Devon has a number of beach resorts; the best-known is Torquay, with its milder winter climate located in the heart of the “English Riviera”, is perfect as a centre to visit the numerous other smaller resorts and fishing villages on the South Devon Coast. Dartmouth is an attractive historical town with a picturesque harbour and is home to the Royal Naval College. The 15th-century castle and the Dartmouth museum feature a collection of ship models and other artifacts. The largest city is Exeter; with its Roman wall, 15th-century cathedral, and underground passages below the city. There are also wonderful scenic walks along the estuary of River Exe heading towards the sea. Devon has two National Parks: Dartmoor and Exmoor. This is English countryside at its wildest. The landscape is rugged, beautiful, and dramatic; home to all types of wildlife, including wild ponies which roam the moorland. Just north of Exmoor, on the coast, are the picturesque twin towns of Lynton and Lynmouth.
Bath has a rich history as a spa town; with some of the world’s best-preserved Roman bathhouses built over 2000 years ago. The city was fortunate to be founded on top of natural hot springs. Here, on a trip to England, you can partake in a therapeutic bath or just look around the Great Bath, which is geothermal heated. The Building of Bath Museum is one of the most interesting museums in Bath; detailing the history of this Georgian city. Bath is also famous for excellent Georgian architecture, especially the well-known Royal Crescent; a semicircular terrace of townhouses which overlooks the Royal Victoria Park. Built between 1767 and 1775, the houses appear to be exactly the same from the outside, but inside no two houses are alike. Number One Royal Crescent is open to the public. Another example of Georgian architecture is The Circus consisting of 3 terraces of 33 mansions. Bath has an enormous abbey built in the 16th Century; one of the last medieval churches to be built.
Stonehenge is located in the county of Wiltshire, unfortunately, you can only view it from a distance as it is fenced off. It is a ring of very tall stone pillars and a prehistoric monument. Thought to be constructed around 3000 BC as a burial ground. The big mystery of Stonehenge is the actual stone used was not local but from Wales around 320 kilometres/200 miles away. How these mammoth stones were transported to this spot has been a mystery.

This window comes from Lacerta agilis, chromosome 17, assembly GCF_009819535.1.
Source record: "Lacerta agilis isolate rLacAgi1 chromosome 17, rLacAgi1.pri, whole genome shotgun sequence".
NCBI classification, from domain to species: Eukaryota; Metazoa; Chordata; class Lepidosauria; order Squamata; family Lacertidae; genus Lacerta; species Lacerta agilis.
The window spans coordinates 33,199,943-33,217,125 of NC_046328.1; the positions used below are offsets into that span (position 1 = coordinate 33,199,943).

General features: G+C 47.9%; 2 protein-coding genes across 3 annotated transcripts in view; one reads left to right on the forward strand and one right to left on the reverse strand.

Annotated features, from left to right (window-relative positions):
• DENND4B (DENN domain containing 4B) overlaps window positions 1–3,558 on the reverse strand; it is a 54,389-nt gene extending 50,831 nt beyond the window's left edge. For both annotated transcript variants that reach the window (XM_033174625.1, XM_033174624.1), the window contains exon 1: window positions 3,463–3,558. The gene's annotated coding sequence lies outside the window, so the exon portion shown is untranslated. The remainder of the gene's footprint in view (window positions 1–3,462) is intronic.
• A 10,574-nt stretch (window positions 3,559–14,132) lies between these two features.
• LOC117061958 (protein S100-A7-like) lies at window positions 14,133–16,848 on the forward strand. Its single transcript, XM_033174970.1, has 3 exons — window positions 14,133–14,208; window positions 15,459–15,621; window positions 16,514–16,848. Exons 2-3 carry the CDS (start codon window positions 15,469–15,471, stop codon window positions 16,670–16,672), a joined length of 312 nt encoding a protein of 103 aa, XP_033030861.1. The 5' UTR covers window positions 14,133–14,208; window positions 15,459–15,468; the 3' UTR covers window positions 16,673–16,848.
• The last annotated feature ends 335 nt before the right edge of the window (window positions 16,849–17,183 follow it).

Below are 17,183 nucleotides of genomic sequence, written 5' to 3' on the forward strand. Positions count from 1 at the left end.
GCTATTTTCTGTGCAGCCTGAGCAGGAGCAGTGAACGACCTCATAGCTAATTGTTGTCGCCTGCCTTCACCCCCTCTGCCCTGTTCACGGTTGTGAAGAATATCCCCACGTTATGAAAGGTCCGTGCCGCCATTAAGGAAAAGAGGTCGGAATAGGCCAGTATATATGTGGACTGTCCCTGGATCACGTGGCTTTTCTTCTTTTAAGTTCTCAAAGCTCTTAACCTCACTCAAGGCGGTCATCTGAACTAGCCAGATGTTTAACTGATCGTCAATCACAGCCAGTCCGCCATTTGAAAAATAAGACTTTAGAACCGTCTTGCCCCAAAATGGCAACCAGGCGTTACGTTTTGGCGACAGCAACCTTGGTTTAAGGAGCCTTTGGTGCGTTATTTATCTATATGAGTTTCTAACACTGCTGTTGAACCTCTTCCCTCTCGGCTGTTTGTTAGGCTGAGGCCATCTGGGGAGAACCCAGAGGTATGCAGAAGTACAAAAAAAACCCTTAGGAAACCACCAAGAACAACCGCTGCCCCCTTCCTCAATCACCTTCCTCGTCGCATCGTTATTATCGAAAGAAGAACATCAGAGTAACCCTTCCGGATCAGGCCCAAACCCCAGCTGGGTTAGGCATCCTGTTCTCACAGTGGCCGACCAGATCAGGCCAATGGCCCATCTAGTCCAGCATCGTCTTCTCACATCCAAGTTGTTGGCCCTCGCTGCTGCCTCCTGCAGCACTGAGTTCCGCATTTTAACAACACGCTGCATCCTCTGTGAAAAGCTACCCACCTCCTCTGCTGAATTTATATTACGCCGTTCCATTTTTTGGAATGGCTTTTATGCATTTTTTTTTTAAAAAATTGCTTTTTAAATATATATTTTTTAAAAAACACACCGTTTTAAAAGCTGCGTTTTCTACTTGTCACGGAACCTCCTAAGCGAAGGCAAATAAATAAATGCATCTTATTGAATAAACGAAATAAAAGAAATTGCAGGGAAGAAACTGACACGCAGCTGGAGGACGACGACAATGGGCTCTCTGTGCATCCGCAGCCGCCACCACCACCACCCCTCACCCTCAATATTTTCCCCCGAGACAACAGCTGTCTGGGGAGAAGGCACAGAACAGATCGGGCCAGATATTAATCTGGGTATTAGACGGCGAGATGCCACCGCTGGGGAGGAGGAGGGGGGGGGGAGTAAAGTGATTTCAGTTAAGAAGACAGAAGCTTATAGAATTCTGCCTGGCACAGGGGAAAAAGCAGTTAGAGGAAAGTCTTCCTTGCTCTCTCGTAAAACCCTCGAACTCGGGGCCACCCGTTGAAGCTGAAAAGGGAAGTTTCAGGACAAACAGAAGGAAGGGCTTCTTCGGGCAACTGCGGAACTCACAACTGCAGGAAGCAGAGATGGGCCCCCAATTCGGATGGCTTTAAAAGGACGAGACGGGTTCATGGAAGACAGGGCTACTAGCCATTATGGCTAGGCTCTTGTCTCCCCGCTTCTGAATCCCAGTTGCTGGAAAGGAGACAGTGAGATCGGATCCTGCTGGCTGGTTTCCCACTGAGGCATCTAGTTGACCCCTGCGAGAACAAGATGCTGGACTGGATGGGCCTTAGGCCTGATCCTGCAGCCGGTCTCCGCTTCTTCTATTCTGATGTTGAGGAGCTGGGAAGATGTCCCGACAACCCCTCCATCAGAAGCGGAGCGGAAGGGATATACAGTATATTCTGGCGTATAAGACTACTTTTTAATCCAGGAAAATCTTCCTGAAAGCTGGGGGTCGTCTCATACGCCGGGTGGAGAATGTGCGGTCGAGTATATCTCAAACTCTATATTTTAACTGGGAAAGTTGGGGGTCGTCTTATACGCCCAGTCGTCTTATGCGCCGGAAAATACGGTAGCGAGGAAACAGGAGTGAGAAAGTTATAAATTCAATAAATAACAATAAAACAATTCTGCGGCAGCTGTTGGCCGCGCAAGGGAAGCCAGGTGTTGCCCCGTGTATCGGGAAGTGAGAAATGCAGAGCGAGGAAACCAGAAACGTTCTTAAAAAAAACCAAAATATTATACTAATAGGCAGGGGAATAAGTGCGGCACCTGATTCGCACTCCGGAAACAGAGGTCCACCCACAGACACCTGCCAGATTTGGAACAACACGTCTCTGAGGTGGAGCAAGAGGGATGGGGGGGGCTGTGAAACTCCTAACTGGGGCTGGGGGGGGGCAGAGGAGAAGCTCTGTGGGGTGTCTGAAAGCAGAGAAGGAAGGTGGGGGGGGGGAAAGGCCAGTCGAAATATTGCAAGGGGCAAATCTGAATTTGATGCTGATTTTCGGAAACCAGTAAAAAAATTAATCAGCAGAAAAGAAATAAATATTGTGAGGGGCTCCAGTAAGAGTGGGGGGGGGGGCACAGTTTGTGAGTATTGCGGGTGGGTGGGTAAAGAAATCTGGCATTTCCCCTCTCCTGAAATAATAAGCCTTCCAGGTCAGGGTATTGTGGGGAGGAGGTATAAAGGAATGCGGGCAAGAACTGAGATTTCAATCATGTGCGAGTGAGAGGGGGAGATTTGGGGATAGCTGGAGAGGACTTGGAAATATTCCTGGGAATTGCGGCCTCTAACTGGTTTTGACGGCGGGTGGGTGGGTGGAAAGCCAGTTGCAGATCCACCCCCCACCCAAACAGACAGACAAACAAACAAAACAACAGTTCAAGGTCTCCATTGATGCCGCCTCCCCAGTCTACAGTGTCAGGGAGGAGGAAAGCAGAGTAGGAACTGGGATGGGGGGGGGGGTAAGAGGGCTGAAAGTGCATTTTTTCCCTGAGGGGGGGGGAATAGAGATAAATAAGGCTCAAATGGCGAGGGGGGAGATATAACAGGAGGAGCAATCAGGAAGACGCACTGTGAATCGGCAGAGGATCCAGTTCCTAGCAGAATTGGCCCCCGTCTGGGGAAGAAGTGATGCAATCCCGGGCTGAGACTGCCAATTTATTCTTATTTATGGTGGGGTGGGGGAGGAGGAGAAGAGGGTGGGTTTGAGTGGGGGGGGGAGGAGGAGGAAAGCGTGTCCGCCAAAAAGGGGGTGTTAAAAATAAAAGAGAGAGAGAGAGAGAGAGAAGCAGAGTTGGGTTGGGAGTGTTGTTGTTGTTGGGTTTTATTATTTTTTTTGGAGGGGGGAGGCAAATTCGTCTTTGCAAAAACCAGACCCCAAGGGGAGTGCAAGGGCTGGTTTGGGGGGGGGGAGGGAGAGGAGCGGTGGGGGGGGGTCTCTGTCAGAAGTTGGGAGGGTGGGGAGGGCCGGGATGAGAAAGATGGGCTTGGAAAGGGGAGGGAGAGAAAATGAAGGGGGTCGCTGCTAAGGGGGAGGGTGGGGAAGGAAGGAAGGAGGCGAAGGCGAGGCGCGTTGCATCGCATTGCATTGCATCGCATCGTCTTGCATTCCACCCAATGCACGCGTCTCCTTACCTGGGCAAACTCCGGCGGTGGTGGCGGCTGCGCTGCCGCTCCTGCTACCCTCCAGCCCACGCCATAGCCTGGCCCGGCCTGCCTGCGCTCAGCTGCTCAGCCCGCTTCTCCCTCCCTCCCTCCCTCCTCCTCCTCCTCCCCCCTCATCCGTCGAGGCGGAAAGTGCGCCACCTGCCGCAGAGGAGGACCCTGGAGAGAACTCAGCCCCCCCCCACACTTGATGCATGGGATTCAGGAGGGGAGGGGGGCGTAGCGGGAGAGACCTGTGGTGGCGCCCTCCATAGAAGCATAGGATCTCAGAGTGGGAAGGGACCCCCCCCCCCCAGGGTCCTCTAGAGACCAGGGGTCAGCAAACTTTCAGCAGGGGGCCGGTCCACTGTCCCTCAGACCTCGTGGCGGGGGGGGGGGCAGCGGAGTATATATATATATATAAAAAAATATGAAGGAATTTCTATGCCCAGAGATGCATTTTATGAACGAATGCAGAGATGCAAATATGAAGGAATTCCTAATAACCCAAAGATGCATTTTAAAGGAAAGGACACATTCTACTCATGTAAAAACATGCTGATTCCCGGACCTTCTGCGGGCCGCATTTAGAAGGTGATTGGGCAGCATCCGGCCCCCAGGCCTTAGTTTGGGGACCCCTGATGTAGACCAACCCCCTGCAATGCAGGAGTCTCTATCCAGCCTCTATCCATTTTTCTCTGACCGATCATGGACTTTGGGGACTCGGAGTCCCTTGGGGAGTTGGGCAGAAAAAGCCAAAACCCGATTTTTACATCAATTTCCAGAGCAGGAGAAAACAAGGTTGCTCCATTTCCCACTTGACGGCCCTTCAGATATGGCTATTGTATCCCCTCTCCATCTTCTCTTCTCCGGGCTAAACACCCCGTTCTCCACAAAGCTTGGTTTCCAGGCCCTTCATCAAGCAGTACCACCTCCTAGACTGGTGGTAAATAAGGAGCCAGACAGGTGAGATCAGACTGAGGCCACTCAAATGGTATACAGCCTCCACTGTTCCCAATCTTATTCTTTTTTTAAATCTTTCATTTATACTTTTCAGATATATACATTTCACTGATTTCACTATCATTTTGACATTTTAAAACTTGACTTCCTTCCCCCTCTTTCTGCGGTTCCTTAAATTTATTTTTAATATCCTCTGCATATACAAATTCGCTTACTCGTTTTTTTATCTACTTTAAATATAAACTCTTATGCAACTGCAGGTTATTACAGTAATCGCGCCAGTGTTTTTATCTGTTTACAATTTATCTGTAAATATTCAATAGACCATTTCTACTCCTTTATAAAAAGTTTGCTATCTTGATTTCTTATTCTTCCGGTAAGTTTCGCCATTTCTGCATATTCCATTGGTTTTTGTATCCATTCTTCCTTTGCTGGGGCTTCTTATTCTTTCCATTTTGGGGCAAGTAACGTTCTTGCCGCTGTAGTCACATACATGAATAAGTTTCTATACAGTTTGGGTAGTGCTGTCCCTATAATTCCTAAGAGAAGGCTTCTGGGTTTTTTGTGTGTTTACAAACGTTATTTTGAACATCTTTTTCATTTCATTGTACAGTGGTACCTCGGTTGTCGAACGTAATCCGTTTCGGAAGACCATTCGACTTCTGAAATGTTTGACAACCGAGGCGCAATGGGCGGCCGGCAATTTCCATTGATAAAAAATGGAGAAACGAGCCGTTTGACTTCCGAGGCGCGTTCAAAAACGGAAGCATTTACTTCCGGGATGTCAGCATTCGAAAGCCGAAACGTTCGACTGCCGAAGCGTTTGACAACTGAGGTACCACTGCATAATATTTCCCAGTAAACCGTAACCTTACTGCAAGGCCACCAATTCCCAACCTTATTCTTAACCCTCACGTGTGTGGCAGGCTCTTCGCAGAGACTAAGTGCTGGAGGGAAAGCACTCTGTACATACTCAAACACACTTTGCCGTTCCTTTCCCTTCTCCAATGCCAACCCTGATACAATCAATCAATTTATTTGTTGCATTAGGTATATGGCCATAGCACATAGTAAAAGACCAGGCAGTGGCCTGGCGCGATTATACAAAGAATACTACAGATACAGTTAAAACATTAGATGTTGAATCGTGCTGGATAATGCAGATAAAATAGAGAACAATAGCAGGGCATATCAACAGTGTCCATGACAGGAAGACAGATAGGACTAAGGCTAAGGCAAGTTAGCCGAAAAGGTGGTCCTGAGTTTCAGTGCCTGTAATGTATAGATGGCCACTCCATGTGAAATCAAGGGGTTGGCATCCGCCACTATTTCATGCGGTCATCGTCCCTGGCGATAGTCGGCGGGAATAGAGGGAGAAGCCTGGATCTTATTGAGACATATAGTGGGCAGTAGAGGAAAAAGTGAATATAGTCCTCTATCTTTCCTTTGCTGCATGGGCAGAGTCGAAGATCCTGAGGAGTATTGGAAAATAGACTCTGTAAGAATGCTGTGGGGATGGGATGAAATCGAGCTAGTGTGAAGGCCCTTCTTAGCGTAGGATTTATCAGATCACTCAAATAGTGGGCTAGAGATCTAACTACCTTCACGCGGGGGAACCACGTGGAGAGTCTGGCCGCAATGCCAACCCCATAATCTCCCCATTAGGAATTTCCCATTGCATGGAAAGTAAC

The Lake District
The Lake District is not just a region but a scenic National Park; made up of serene lakes, rugged mountains rising from the sides of the lakes, and several attractive British market towns. With its green fields, stone cottages, dry stone walls, and rolling fells, the landscape of the Lake District is charming. The principal lakes are Coniston, Windermere, Ullswater, and Derwentwater. For a different perspective take one of the boat cruises on the larger lakes. For the energetic on an England vacation, short walks or long hikes are enjoyable in the Lake District. The market towns of Keswick, Ambleside and Coniston are all charming. Browse small shops, have a hearty but tasty English afternoon tea, and stop at the many traditional pubs for a pint William Wordsworth; the famous English poet used to live at Dove Cottage on the edge of Grasmere. Beatrix Potter spent much of her time in the Lake District. Hill Top, a 17th Century house near Hawkshead, was her home and open to the public as a writer's house museum.
York is a city with a medieval centre and Roman Wall; with ramparts, you can walk. The York Minster, the largest medieval cathedral in Northern Europe, is a beautiful Gothic edifice and seat of the Archbishop of York. It is the second-most important Anglican Church in England, after Canterbury, dating back to the 13th Century. In the interior are over 200 intricately carved heads and figures. You can climb the tower for amazing views of York. Shambles is a picturesque street; in the 19th Century, there were over 20 butcher shops on this narrow cobblestone street. Today it is lined with Tudor-style buildings, that seem to be crowded together, almost hanging over you. There is an abundance of wonderful museums in York. The National Railway Museum is the largest railway museum in the world. It houses more than 100 locomotives including Stephenson’s Rocket, the world’s first steam locomotive. The Yorkshire Museum exhibits artifacts from the Roman occupation era: models, maps, mosaics, and dinosaur fossils. The Castle Museum offers displays of life in York over 400 years ago: reconstructions of a Victorian street, a prison cell that housed highway robber Dick Turpin, and more.